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November 11, 2014

Written by Martin Susskind (class of 2014-2015)

Wow what a fine day to be an OREXer! I was early to rise in order to make it to Grand Rounds where I was learned up real good (insert cowboy accent) on the correlations between patient lung capacity and surgical success. I also got to load up on muffins, fruit, oatmeal and cups o’ joe… breakfast of champions… or surgeons…or both…

The conference ended at 8:30 so I squeezed in a quick sit with the cat at home before heading off to Highland for surgery at 11:30. Then I was told to wait until general surgeries started at 12:30. Anti-climax. But not really because when I came back I was blown away! Resident MD Robert Tessler took me right under his wing and prepped me on everything I could ever want to know about gallbladders with his tablet and then he invited me into his Laparoscopic cholecystectomy. I learned way more than I will write here but the general procedural steps are as follows…

  1. “Fish around” in the patients mouth and intubate the throat
  2. Iodine wash the exposed abdominal region for surgery. Never before had I seen a human so reduced to just an abdomen.
  3. Used the “Hasan Technique” (1st incision into the abdomen through the mid line right at the naval. 4 incisions total)
  4. Stick space shuttle-like “ports” into each incision for the scopes and tools to enter.
  5. Inflate the abdomen like a balloon with CO2.
  6. Using scopes and scalpels pull all fat and extra tissue off of the gall bladder.
  7. Cut/laser burn the tissue joining the gallbladder and the liver.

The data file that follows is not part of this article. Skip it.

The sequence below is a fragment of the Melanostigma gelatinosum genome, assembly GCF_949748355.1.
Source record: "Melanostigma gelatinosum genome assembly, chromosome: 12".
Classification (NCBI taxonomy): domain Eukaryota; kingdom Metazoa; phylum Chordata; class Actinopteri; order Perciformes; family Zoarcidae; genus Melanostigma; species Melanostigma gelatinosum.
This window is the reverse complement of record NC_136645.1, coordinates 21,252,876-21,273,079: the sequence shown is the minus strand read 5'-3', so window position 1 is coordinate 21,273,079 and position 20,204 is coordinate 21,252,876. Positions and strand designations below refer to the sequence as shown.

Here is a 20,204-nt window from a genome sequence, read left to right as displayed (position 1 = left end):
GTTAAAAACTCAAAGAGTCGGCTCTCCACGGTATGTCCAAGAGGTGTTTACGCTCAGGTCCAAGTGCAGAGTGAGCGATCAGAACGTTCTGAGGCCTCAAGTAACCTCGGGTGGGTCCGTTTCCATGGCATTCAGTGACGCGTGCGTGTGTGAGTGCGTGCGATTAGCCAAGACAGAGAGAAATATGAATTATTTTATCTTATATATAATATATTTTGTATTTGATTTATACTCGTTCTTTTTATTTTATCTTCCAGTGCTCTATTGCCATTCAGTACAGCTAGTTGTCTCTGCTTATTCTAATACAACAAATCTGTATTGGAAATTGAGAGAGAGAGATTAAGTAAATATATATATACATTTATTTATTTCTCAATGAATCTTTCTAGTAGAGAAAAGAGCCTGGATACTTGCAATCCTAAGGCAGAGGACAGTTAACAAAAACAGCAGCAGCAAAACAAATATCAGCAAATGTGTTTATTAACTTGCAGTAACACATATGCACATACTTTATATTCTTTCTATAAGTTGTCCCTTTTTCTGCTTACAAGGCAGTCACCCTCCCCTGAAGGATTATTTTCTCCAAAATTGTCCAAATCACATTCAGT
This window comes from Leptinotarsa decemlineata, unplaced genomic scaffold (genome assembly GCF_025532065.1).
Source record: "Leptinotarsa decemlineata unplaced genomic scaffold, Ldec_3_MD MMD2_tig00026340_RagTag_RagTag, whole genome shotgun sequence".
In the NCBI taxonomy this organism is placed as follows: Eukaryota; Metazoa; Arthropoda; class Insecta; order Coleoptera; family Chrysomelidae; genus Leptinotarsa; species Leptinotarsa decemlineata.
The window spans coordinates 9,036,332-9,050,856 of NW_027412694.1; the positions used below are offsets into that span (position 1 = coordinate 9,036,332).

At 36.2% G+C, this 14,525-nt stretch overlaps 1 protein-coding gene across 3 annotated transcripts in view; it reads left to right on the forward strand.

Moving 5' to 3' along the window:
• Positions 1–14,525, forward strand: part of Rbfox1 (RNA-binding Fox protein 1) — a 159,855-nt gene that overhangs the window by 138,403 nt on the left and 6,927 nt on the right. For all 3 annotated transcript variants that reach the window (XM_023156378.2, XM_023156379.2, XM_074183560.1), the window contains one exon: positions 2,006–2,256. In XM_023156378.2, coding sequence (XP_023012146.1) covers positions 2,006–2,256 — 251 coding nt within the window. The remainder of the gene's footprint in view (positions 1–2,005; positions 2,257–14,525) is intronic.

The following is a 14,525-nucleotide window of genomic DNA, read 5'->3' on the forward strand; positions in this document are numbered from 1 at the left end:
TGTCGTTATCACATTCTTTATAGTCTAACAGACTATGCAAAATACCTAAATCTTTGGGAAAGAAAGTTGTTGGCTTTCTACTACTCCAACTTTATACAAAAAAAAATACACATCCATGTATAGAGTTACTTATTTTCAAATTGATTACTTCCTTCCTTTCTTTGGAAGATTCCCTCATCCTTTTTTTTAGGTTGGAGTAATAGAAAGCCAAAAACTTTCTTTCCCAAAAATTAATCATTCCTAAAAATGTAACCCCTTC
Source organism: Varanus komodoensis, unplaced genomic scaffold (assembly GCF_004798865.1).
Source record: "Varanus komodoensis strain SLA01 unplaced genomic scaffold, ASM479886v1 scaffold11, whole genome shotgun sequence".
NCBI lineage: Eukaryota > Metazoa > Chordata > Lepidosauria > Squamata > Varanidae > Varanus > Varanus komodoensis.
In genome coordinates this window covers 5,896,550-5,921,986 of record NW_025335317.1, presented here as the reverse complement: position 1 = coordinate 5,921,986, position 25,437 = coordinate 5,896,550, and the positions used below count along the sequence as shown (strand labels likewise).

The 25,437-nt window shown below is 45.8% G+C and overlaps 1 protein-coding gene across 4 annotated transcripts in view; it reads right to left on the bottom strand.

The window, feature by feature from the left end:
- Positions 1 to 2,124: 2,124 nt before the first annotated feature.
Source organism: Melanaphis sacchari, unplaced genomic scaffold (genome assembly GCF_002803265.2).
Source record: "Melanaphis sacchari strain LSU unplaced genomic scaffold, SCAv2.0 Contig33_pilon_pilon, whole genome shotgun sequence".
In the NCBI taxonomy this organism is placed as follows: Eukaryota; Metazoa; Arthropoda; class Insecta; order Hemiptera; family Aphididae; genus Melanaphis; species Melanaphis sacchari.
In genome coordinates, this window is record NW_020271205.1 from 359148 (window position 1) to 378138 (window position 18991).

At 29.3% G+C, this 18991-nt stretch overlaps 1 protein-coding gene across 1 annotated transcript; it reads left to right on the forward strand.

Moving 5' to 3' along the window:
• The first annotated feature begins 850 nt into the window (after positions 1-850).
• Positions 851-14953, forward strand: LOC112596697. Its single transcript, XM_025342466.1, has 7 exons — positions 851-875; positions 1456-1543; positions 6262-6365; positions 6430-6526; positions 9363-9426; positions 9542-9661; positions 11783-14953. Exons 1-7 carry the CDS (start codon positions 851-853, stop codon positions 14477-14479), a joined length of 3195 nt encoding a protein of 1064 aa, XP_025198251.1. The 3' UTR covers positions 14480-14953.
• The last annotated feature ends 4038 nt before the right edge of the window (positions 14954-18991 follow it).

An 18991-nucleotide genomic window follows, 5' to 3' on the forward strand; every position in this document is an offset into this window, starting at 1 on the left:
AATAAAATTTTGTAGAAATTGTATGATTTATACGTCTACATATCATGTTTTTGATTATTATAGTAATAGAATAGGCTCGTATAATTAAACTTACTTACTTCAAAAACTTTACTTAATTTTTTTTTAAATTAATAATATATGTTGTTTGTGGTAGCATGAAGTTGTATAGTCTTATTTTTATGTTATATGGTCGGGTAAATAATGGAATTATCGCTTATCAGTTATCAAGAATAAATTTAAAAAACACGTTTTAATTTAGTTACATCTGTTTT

8. Clip/tie off the 2 arteries connected to the gallbladder before cutting them.
  9. Use teamwork to excise the freed gall bladder.

After the surgery Dr. Tessler invited me to shadow him around for a bit as he checked in with post-op patients and prepared for his next surgery. I finally ended up going into one more surgery and it was probably the most ridiculous thing I have ever seen! Shotgun bullet right to a grown man’s tibia… this was some real ol’ fashioned slice and pull surgery here. Dr Allen and Swanson invited me over their shoulders to see literally everything. They excised a huge chunk of muscle as well as about 25 shards of loose bone. Metal scaffolding that was bolted into the bone surrounded the entire leg and the doctors used it as a handle when they moved the leg around. And now I’m just ranting but this leg was entirely open and ENTRIRLY excavated. It was truly incredible. The last step was to slice a foot long strip of skin off of the patient’s quadricep to use for a skin graft on the tibia. The surgeons fed the skin strip through a flattening device and poked holes through it like an aerator so that the skin graft resembled a strip of jersey mesh. They then stapled and sewed the skin graft onto the lower leg and dressed the wound. That is one more incredible instance of human ingenuity in the books folks! What a day! Cant wait for next month.